--Wolfgang Legien, Editor-in-Chief, Naval Forces; former Director of Politico-Military Affairs, Supreme Allied Commander Atlantic, Naval Forces: The International Forum for Maritime Power 32.7 (July 2011): 85.

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Product Details

  • Hardcover: 512 pages
  • Publisher: Naval Institute Press (April 30, 2012)
  • Language: English
  • ISBN-10: 1591142415
  • ISBN-13: 978-1591142416
  • Product Dimensions: 1.5 x 6.2 x 9.5 inches
  • Shipping Weight: 2 pounds (View shipping rates and policies)
  • Average Customer Review: 4.7 out of 5 stars  See all reviews (3 customer reviews)
  • Amazon Best Sellers Rank: #1,804,583 in Books (See Top 100 in Books)

More About the Author

Dr. Andrew S. Erickson is an Associate Professor in the Strategic Research Department at the U.S. Naval War College (NWC) and a core founding member of the department's China Maritime Studies Institute (CMSI). He serves on the Naval War College Review's Editorial Board. Since 2008, he has been an Associate in Research at Harvard University's John King Fairbank Center for Chinese Studies. Erickson is also an expert contributor to the Wall Street Journal's China Real Time Report (中国实时报), for which he has authored or coauthored thirty-three articles.

Erickson is a term member of the Council on Foreign Relations. In 2012, the National Bureau of Asian Research awarded him the inaugural Ellis Joffe Prize for PLA Studies. During academic year 2010-11, Erickson was a Fellow in the Princeton-Harvard China and the World Program in residence at Harvard's Center for Government and International Studies. From 2008-11, he was a Fellow in the National Committee on U.S.-China Relations' Public Intellectuals Program, and served as a scholar escort on a five-Member Congressional trip to China. He has also helped escort the Commander of China's Navy and his delegation on a visit to Harvard; and worked to help establish, and escort the first iteration of, a bilateral naval officer exchange program.

Erickson has taught courses at NWC and Yonsei University. He advises a wide range of student research and theses at NWC, Harvard, and other institutions; and provides curricular inputs to NWC and other schools. In 2013, while deployed in the Pacific as a Regional Security Education Program scholar aboard USS Nimitz, he delivered twenty-five hours of presentations. Erickson has lectured extensively at government, academic, and private sector institutions throughout the United States and Asia. He has briefed the U.S. Chief of Naval Operations and his Executive Panel, as well as the Secretary of the Navy, the Deputy Secretary of Defense, other Executive Branch officials, and multiple Members of Congress; and testified before the House Foreign Affairs Committee, the House Armed Services Committee, and U.S.-China Economic and Security Review Commission. He has provided inputs for, and reviews of, various government programs and reports.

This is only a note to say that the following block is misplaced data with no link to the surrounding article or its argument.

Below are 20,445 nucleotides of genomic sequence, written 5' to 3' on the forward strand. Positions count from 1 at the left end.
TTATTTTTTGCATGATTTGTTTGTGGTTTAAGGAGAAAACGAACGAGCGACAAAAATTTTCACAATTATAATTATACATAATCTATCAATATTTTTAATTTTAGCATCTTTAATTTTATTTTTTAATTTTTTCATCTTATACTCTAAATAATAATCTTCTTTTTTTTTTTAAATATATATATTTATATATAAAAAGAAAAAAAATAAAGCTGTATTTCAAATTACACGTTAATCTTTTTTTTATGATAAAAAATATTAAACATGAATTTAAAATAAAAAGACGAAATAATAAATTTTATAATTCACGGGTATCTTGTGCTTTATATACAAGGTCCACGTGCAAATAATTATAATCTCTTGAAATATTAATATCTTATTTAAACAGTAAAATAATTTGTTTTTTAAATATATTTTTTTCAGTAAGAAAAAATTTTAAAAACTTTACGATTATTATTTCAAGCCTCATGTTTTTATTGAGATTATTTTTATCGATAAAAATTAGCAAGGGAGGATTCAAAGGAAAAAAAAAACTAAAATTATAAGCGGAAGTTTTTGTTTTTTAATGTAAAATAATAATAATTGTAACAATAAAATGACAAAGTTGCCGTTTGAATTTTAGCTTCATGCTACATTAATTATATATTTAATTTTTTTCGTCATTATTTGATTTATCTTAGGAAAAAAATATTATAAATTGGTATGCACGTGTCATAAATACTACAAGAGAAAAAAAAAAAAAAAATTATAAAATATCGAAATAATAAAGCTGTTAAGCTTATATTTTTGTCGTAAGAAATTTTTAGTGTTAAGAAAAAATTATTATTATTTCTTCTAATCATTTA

Erickson received his Ph.D. and M.A. in international relations and comparative politics from Princeton University and graduated magna cum laude from Amherst College with a B.A. in history and political science. He has studied Mandarin in the Princeton in Beijing program at Beijing Normal University's College of Chinese Language and Culture; and Japanese language, politics, and economics in the year-long Associated Kyoto Program at Doshisha University. Erickson previously worked for Science Applications International Corporation (SAIC) as a Chinese translator and technical analyst. He gained early experience working briefly at the U.S. Embassy in Beijing, the U.S. Consulate in Hong Kong, the U.S. Senate, and the White House. Proficient in Mandarin Chinese and conversant in Japanese, he has traveled extensively in Asia and has lived in China, Japan, and Korea.

Erickson's research--which focuses on Asia-Pacific defense, international relations, technology, and resource issues--has been published widely in English- and Chinese-language edited volumes and in such peer-reviewed journals as China Quarterly, Journal of Contemporary China (forthcoming), Asian Security, Journal of Strategic Studies, Orbis, Asia Policy, Pacific Focus, China Security, and Acta Astronautica; as well as in Foreign Affairs, The Washington Quarterly (forthcoming), The National Interest, The American Interest, Foreign Policy, War on the Rocks, Joint Force Quarterly, IHS Jane's, China International Strategy Review (Chinese- and English-language editions), Fudan American Review, and International and Strategic Studies Report (Peking University). Erickson has also published annotated translations of several Chinese articles on maritime strategy. His coauthored Foreign article, "Not-So-Empty Talk: The Danger of China's 'New Type of Great-Power Relations' Slogan," has been read widely in U.S. and Asian policy circles. Erickson's RealClearDefense piece "What Sort of Navy America Needs" registered 60,000 page views in its first 24 hours online.